Friday, January 19, 2007

Religion: (About) 100 Words on Disciple IV – The Gospel of John: Bread

The author of the Gospel of John was perhaps the best writer found in the New Testament when one considers the literary merits of the text. this author was a master of imagery, metaphor, and allegory. The lesson two weeks ago dealt with "Incarnation" - "the Word made Flesh." Every interpreter today claims this as God becomes human (ostensibly to increase his or her credibility among those lower than angels). If we were to interpret logos as "idea" rather than "word" we might come closer to the true essence of what Jesus was. Is it so bad to be considered an idea? Idea is close to Ideal, ideal being the most perfect hoped for. Might this not be the way to view Jesus, as the Ideal Idea, that concept that personifies His message of love, truth, and beauty?
In this segment devoted to "Bread," we students are exposed to the author's metaphor, "the Bread of Life."

Then Jesus said to them, ‘Very truly, I tell you, it was not Moses who gave you the bread from heaven, but it is my Father who gives you the true bread from heaven. For the bread of God is that which comes down from heaven and gives life to the world.’ They said to him, ‘Sir, give us this bread always.’

Jesus said to them, ‘I am the bread of life. Whoever comes to me will never be hungry, and whoever believes in me will never be thirsty. But I said to you that you have seen me and yet do not believe. Everything that the Father gives me will come to me, and anyone who comes to me I will never drive away; for I have come down from heaven, not to do my own will, but the will of him who sent me. And this is the will of him who sent me, that I should lose nothing of all that he has given me, but raise it up on the last day. This is indeed the will of my Father, that all who see the Son and believe in him may have eternal life; and I will raise them up on the last day.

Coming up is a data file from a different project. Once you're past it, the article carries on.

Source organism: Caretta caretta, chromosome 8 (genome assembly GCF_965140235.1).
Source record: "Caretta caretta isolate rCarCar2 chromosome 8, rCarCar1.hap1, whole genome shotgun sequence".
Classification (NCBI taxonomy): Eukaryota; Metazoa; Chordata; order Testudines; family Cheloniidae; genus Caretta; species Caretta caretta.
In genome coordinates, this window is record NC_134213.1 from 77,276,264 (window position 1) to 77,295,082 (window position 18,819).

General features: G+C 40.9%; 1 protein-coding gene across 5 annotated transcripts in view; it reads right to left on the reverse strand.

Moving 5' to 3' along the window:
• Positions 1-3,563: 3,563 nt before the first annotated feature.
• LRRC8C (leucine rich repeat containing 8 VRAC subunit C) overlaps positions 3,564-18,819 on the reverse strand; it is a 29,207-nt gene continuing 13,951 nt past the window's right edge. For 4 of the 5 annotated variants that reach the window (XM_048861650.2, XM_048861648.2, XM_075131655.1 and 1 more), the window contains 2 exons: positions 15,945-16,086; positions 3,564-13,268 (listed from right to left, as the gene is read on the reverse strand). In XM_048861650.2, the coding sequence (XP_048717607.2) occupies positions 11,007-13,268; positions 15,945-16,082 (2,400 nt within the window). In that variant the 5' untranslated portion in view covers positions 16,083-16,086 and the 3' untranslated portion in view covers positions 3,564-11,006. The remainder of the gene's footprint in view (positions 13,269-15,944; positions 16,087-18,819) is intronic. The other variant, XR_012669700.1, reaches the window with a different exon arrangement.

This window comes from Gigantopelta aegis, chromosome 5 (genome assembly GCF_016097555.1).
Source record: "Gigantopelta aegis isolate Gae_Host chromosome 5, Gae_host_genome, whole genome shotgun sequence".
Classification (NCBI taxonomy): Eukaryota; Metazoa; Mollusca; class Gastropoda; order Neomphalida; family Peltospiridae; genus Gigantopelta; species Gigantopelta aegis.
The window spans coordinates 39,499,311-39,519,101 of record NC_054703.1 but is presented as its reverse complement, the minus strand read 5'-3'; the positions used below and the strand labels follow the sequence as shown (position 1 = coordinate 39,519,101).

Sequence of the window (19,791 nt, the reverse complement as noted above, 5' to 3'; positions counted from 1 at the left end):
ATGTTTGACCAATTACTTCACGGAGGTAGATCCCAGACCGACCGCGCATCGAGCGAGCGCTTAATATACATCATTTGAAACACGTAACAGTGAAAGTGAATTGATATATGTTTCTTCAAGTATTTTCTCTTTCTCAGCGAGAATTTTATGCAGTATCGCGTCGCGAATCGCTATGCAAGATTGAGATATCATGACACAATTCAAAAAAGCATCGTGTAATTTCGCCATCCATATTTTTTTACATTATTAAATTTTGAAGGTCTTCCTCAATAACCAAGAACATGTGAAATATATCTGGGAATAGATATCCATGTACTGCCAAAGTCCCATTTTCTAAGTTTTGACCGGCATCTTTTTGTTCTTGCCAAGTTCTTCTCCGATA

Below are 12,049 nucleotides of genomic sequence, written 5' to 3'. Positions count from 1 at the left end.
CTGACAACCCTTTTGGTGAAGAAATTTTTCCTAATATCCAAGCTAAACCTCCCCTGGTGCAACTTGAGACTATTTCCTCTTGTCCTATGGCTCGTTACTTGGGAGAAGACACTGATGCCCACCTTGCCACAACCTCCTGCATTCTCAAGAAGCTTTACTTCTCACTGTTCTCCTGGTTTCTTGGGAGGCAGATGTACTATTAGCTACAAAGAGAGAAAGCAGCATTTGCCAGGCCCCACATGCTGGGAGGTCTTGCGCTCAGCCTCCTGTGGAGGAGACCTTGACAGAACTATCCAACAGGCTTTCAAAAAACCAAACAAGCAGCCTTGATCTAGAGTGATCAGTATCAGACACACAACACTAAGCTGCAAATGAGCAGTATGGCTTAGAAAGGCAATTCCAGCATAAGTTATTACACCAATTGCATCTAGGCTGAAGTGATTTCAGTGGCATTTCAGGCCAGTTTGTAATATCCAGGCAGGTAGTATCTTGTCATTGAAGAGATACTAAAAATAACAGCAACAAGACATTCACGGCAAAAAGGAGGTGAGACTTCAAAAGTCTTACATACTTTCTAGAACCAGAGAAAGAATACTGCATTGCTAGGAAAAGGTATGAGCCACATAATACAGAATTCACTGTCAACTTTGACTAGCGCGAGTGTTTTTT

Then the Jews began to complain about him because he said, ‘I am the bread that came down from heaven.’ They were saying, ‘Is not this Jesus, the son of Joseph, whose father and mother we know? How can he now say, “I have come down from heaven”?’ Jesus answered them, ‘Do not complain among yourselves. No one can come to me unless drawn by the Father who sent me; and I will raise that person up on the last day. It is written in the prophets, “And they shall all be taught by God.” Everyone who has heard and learned from the Father comes to me. Not that anyone has seen the Father except the one who is from God; he has seen the Father. Very truly, I tell you, whoever believes has eternal life. I am the bread of life. Your ancestors ate the manna in the wilderness, and they died. This is the bread that comes down from heaven, so that one may eat of it and not die. I am the living bread that came down from heaven. Whoever eats of this bread will live for ever; and the bread that I will give for the life of the world is my flesh.

The author efficiently uses "Bread" as a metaphor representing several things at once, all integrated with one another. This is theology development at white heat. Jesus is the Bread of Life: Bread, as the provider of sustinence, bread, as the product of toil, bread as knowledge, bread as a vehicle for community - breaking bread among one another. Jesus carries the metaphor further with the equation of his flesh with the bread. This shocks the listeners as it was politically intended to do. Jesus wishes that his committment be understood. When considering ham and eggs fro breakfast, the chicken is just involved in the transaction while the pig is committed to it. Jesus is not the manna of Moses, which was finite. Jesus is an infinite source.

© Copyright, C. Michael Bailey, 2007